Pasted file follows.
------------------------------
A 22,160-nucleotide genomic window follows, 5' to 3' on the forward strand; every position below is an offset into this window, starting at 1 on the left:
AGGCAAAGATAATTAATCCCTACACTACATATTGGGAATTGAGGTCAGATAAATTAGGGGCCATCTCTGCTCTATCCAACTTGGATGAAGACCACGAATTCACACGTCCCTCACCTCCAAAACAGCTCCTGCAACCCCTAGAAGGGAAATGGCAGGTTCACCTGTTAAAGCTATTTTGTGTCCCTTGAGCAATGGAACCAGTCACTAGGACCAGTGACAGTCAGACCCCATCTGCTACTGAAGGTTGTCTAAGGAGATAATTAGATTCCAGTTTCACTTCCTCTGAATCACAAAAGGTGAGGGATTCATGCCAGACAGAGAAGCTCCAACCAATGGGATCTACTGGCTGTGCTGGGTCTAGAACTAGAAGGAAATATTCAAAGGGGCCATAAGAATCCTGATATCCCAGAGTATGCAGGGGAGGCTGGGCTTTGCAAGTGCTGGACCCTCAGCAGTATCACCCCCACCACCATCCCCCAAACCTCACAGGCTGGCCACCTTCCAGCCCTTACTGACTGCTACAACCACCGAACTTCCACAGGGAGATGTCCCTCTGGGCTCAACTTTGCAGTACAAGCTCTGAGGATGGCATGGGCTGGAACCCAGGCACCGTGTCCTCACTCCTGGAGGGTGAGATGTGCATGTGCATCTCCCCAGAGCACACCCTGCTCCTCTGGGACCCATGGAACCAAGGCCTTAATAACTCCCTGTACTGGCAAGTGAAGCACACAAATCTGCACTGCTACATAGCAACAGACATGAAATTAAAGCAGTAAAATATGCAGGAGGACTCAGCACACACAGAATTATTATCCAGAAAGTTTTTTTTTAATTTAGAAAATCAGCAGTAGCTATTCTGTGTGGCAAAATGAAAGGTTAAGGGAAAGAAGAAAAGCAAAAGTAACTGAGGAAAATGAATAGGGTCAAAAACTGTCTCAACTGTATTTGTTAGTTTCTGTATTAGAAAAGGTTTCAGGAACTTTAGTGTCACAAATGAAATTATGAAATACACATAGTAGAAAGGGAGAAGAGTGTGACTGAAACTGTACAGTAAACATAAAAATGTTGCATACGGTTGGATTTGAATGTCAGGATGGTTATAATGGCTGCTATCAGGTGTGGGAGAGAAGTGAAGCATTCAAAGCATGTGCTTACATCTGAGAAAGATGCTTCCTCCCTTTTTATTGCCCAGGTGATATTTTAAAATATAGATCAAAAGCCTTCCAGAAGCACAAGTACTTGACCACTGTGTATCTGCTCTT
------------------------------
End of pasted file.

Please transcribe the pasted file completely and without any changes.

A 22,160-nucleotide genomic window follows, 5' to 3' on the forward strand; every position below is an offset into this window, starting at 1 on the left:
AGGCAAAGATAATTAATCCCTACACTACATATTGGGAATTGAGGTCAGATAAATTAGGGGCCATCTCTGCTCTATCCAACTTGGATGAAGACCACGAATTCACACGTCCCTCACCTCCAAAACAGCTCCTGCAACCCCTAGAAGGGAAATGGCAGGTTCACCTGTTAAAGCTATTTTGTGTCCCTTGAGCAATGGAACCAGTCACTAGGACCAGTGACAGTCAGACCCCATCTGCTACTGAAGGTTGTCTAAGGAGATAATTAGATTCCAGTTTCACTTCCTCTGAATCACAAAAGGTGAGGGATTCATGCCAGACAGAGAAGCTCCAACCAATGGGATCTACTGGCTGTGCTGGGTCTAGAACTAGAAGGAAATATTCAAAGGGGCCATAAGAATCCTGATATCCCAGAGTATGCAGGGGAGGCTGGGCTTTGCAAGTGCTGGACCCTCAGCAGTATCACCCCCACCACCATCCCCCAAACCTCACAGGCTGGCCACCTTCCAGCCCTTACTGACTGCTACAACCACCGAACTTCCACAGGGAGATGTCCCTCTGGGCTCAACTTTGCAGTACAAGCTCTGAGGATGGCATGGGCTGGAACCCAGGCACCGTGTCCTCACTCCTGGAGGGTGAGATGTGCATGTGCATCTCCCCAGAGCACACCCTGCTCCTCTGGGACCCATGGAACCAAGGCCTTAATAACTCCCTGTACTGGCAAGTGAAGCACACAAATCTGCACTGCTACATAGCAACAGACATGAAATTAAAGCAGTAAAATATGCAGGAGGACTCAGCACACACAGAATTATTATCCAGAAAGTTTTTTTTTAATTTAGAAAATCAGCAGTAGCTATTCTGTGTGGCAAAATGAAAGGTTAAGGGAAAGAAGAAAAGCAAAAGTAACTGAGGAAAATGAATAGGGTCAAAAACTGTCTCAACTGTATTTGTTAGTTTCTGTATTAGAAAAGGTTTCAGGAACTTTAGTGTCACAAATGAAATTATGAAATACACATAGTAGAAAGGGAGAAGAGTGTGACTGAAACTGTACAGTAAACATAAAAATGTTGCATACGGTTGGATTTGAATGTCAGGATGGTTATAATGGCTGCTATCAGGTGTGGGAGAGAAGTGAAGCATTCAAAGCATGTGCTTACATCTGAGAAAGATGCTTCCTCCCTTTTTATTGCCCAGGTGATATTTTAAAATATAGATCAAAAGCCTTCCAGAAGCACAAGTACTTGACCACTGTGTATCTGCTCTT